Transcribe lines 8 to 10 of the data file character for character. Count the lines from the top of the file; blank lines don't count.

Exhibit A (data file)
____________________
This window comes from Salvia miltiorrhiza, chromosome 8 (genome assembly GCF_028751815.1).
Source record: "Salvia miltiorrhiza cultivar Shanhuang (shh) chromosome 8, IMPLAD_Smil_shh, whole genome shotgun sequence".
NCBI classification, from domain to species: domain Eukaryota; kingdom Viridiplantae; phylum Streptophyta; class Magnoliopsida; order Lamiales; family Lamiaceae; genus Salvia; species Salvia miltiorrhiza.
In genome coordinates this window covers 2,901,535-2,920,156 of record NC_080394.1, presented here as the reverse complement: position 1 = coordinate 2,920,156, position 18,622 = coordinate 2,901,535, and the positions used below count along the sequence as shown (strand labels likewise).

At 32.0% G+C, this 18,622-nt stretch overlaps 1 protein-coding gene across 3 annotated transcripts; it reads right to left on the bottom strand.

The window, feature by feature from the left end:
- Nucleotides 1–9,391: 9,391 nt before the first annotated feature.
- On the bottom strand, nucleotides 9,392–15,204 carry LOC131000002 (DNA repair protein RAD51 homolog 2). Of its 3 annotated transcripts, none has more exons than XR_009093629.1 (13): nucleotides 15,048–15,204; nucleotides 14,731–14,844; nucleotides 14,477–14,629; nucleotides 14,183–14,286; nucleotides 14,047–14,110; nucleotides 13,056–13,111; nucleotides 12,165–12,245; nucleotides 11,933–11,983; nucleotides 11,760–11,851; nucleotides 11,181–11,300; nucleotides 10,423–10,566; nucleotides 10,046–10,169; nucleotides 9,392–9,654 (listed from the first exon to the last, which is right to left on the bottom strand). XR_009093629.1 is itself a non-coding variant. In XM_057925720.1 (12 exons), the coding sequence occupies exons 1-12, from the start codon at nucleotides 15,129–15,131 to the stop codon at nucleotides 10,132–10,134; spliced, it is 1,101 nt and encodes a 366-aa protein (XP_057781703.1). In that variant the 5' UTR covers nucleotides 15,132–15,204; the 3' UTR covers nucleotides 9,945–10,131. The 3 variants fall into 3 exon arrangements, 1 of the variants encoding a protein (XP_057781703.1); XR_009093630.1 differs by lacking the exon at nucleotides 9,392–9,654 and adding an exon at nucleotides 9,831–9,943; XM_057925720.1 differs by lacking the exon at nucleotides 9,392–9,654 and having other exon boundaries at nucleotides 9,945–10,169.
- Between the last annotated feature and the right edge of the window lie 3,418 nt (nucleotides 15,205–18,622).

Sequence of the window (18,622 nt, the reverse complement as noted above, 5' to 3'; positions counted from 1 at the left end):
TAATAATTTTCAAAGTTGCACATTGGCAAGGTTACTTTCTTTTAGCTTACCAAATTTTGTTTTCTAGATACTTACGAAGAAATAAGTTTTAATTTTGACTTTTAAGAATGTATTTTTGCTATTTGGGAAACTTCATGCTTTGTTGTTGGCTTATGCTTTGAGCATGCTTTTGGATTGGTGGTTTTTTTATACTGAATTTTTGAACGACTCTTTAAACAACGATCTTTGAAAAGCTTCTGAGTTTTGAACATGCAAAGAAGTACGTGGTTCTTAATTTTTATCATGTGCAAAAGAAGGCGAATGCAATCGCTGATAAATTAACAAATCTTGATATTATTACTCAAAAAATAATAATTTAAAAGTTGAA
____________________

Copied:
- On the bottom strand, nucleotides 9,392–15,204 carry LOC131000002 (DNA repair protein RAD51 homolog 2). Of its 3 annotated transcripts, none has more exons than XR_009093629.1 (13): nucleotides 15,048–15,204; nucleotides 14,731–14,844; nucleotides 14,477–14,629; nucleotides 14,183–14,286; nucleotides 14,047–14,110; nucleotides 13,056–13,111; nucleotides 12,165–12,245; nucleotides 11,933–11,983; nucleotides 11,760–11,851; nucleotides 11,181–11,300; nucleotides 10,423–10,566; nucleotides 10,046–10,169; nucleotides 9,392–9,654 (listed from the first exon to the last, which is right to left on the bottom strand). XR_009093629.1 is itself a non-coding variant. In XM_057925720.1 (12 exons), the coding sequence occupies exons 1-12, from the start codon at nucleotides 15,129–15,131 to the stop codon at nucleotides 10,132–10,134; spliced, it is 1,101 nt and encodes a 366-aa protein (XP_057781703.1). In that variant the 5' UTR covers nucleotides 15,132–15,204; the 3' UTR covers nucleotides 9,945–10,131. The 3 variants fall into 3 exon arrangements, 1 of the variants encoding a protein (XP_057781703.1); XR_009093630.1 differs by lacking the exon at nucleotides 9,392–9,654 and adding an exon at nucleotides 9,831–9,943; XM_057925720.1 differs by lacking the exon at nucleotides 9,392–9,654 and having other exon boundaries at nucleotides 9,945–10,169.
- Between the last annotated feature and the right edge of the window lie 3,418 nt (nucleotides 15,205–18,622).

Sequence of the window (18,622 nt, the reverse complement as noted above, 5' to 3'; positions counted from 1 at the left end):